ORLANDO SENTINEL: August 2, 2016. Written by Scott Maxwell
A few weeks ago, Florida made national news for being coated in thick, green, toxic algae.
It looked like a river of snot. It smelled worse. And it mangled the economy along the St. Lucie River and Treasure Coast.
Anyone with one good eye and nostril knew something needed to be done.
Well, last week, Florida officials responded ... by voting to allow more cancer-causing agents into the Sunshine State's drinking water supplies and recreational waters.
CAPTIVA SANIBEL: August 1, 2016. Written by Kevin Ruane
On July 19, the Sanibel City Council adopted Resolution 16-060 calling on the State of Florida and the U.S. Army Corps of Engineers to accelerate the planning and design process of a critical project, the Everglades Agricultural Area (EAA), that when completed will provide additional storage south of Lake Okeechobee and reduce the high-volume freshwater discharges that have been so devastating to our community. Currently this high-impact project is not slated to begin until 2020. We are pleased to advise you that as of today the U.S. Army Corps has announced they are willing to expedite the planning of this project.
WFLX FOX 29: July 12, 2016. Video
Ten million dollars could find the answer to the algae crisis.
The Everglades Foundation's CEO Eric Eikenberg toured some of the hardest hit areas in Martin County.
Eikenberg hopes he has an incentive that will help us get rid of the toxic algae and it starts a week and a half from now.
The foundation will launch a worldwide contest on July 21.
A 10 million dollar prize goes to the winner.
MIAMI HERALD: July 11, 2016. Written by Mary Ellen Klas
Fifteen years after Jeb Bush and Bill Clinton reached a landmark accord to revive the Everglades, billions of dollars have been spent but not much marsh has been restored, and the River of Grass continues to cycle through the same familiar struggles.
Disastrous algae blooms foul coastal estuaries. Seagrass die-offs plague Florida Bay. High water threatens the Lake Okeechobee dike. Everglades marshes drown under too much water or wither under too little. All the ecological crises of this summer are just déjà vu, all over again.
PALM BEACH POST: July 13, 2016. Editorial
The algal blooms now covering some 200 square miles of Lake Okeechobee are proof that there’s nothing like a crisis to get politicians saying the right things.
It’s good to see, for example, Florida Sens. Bill Nelson and Marco Rubio make a bipartisan pitch to immediately vote on a federal water bill that would help pay for repairs to the leaky Herbert Hoover Dike surrounding Lake O.
It’s good to see Gov. Rick Scott proposing to put money in next year’s budget to reduce the use of septic systems and seeking a federal disaster declaration.
HATCH MAG: July 11, 2016. Written by Chad Shmukler
Over the years, we've tried to provide you with innumerous reasons to care about Florida's Everglades. Its value as a world-class fishery is historic. We've introduced you to snook fishing near Chokoloskee and to chasing redfish, black drum, sharks, jack crevalle and tarpon near Flamingo and Alligator Alley. But the worth of the Everglades extends well beyond that of its fishery, it is the one of the most beautiful and biologically diverse ecosystems found anywhere on the planet, is the cornerstone of south Florida's economy, and is a source of drinking water for 8 million people.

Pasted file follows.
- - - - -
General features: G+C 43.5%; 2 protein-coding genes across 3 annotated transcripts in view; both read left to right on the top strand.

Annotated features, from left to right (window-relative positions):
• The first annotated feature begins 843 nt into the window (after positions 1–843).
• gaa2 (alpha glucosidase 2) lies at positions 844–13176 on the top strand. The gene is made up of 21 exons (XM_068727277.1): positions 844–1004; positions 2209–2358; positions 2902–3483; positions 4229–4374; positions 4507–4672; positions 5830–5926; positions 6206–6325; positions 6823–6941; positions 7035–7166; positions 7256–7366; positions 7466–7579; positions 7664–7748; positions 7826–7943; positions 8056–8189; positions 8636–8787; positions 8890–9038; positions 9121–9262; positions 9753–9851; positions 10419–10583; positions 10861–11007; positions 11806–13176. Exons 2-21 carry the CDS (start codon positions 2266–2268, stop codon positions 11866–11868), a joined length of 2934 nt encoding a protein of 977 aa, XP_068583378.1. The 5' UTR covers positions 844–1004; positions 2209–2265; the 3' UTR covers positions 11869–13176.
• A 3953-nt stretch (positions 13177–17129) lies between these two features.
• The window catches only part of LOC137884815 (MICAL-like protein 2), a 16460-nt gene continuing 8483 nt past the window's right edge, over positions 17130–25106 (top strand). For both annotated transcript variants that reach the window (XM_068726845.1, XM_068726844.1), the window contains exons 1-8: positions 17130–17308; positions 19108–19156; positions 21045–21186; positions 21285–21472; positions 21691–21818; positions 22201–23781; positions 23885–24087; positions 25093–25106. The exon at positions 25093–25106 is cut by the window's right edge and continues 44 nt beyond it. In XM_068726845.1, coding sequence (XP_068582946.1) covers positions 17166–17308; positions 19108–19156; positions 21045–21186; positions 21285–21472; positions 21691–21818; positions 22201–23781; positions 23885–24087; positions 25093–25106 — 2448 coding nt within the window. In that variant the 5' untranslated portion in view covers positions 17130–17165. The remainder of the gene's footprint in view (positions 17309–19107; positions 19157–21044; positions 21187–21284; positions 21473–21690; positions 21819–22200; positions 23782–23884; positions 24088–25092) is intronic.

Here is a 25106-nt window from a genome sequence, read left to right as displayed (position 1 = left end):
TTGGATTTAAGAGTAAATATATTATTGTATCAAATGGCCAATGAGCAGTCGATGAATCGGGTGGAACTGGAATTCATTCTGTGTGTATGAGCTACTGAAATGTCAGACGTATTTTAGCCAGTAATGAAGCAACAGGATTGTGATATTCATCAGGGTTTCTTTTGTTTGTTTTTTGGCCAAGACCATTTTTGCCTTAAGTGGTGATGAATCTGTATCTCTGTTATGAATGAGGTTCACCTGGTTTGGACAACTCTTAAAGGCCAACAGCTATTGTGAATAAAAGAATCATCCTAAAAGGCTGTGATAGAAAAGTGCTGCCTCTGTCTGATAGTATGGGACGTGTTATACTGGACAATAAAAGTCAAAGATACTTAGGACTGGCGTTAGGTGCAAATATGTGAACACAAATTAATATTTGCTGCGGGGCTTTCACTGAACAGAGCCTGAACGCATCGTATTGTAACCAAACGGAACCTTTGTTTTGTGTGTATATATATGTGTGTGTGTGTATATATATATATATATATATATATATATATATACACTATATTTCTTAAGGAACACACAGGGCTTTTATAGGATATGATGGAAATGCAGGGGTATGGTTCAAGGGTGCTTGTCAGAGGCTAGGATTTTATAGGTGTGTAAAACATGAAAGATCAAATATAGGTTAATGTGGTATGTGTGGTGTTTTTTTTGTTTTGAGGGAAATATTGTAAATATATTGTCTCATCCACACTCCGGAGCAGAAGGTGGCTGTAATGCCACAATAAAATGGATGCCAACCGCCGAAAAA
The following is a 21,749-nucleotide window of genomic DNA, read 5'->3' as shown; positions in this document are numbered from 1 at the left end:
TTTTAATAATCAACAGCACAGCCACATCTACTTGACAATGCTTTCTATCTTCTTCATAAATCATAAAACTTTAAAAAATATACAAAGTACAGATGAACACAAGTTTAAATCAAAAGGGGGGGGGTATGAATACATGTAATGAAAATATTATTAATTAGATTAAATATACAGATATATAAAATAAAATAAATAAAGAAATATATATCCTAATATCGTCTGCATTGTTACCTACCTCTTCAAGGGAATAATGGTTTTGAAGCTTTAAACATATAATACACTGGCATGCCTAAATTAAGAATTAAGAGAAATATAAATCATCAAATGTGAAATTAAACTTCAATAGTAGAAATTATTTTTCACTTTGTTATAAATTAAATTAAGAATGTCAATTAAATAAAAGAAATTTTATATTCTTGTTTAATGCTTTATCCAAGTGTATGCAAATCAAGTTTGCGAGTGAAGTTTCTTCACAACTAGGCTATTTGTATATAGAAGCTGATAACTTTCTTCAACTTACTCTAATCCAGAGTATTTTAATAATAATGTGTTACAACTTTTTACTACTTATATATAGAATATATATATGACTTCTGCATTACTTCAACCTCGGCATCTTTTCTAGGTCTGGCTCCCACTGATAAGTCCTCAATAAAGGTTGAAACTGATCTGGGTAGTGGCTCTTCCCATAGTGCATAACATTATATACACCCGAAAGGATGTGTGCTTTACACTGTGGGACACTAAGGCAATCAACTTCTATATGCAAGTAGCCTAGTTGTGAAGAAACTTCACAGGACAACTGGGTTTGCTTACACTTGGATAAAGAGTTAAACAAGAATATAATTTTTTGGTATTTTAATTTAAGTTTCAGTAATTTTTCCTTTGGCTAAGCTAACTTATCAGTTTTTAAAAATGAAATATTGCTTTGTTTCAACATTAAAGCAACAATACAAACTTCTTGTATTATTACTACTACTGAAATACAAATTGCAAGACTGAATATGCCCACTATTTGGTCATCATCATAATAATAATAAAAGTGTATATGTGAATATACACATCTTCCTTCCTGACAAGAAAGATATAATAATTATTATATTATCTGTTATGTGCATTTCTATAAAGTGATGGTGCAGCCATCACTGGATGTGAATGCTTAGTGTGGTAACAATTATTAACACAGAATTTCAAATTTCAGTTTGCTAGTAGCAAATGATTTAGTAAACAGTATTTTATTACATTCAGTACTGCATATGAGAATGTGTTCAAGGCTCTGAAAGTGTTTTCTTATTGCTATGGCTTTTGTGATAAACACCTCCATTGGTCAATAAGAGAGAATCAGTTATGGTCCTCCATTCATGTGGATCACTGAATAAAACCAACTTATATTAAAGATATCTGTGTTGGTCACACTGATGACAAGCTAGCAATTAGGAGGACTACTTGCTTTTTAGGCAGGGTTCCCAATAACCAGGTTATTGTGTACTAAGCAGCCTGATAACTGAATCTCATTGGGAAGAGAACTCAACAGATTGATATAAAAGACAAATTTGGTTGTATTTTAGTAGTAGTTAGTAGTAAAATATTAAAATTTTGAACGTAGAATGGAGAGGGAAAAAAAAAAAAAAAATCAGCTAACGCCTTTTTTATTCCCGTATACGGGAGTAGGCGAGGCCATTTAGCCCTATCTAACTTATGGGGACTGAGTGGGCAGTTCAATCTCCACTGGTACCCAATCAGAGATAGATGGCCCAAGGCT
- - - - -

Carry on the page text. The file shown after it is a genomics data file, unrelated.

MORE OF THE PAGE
TC PALM: July 8, 2016. Written by Tyler Treadway
It's the lake, stupid.
They say pictures don't lie, and that's never been more true in settling the argument over what caused the St. Lucie River algae crisis: Lake Okeechobee discharges or septic systems.
NASA satellite photography has tracked a massive algae bloom in the lake since early May. Videos and photographs by news organizations, including Treasure Coast Newspapers/TCPalm.com, also clearly show bright green algae flowing out of the lake, along the C-44 (St. Lucie) Canal and into the river.
PALM BEACH POST: July 8, 2016. Written by Kimberly Miller and Jennifer Sorentrue
The massive algae bloom floating in Lake Okeechobee has grown substantially over the past month, and some environmentalists now estimate the blue-green slime covers more than a quarter of the lake’s surface.
Stephen Davis, a wetland ecologist for the Everglades Foundation, on Friday said the lake’s algae bloom measures roughly 200 square miles — a 500 percent increase from May, when the bloom was measured at 33 square miles.
The Florida Oceanographic Society, based in Stuart, used a July 2 NASA satellite image to estimate that the algae bloom has spread to about 239 square miles.
FORBES: How corruption caused a toxic water crisis in Florida. Created by Ed Hall
The massive, toxic algae bloom currently swirling around the peninsula of Florida has its origins in an ongoing cycle of political manipulations, kickbacks, loosening of environmental and water regulations, an aging water-transfer infrastructure in and around Lake Okeechobee, and a Governor in the pocket of Big Sugar. It all adds up to one vicious chain, and guess who gets to foot the bill.
FLORIDA TIMES-UNION: July 5, 2016. Written by Ron Littlepage
The world now knows how shabbily we in Florida have treated the precious gifts of nature we were given. For several days running, news reports and headlines have exposed the state’s dirty secret of how we have fouled our own nest.
USA Today’s description of the St. Lucie River: “Thick toxic blooms that are ruining the river’s ecology, devastating water-related businesses and that could potentially cause health problems for those in contact with the water.”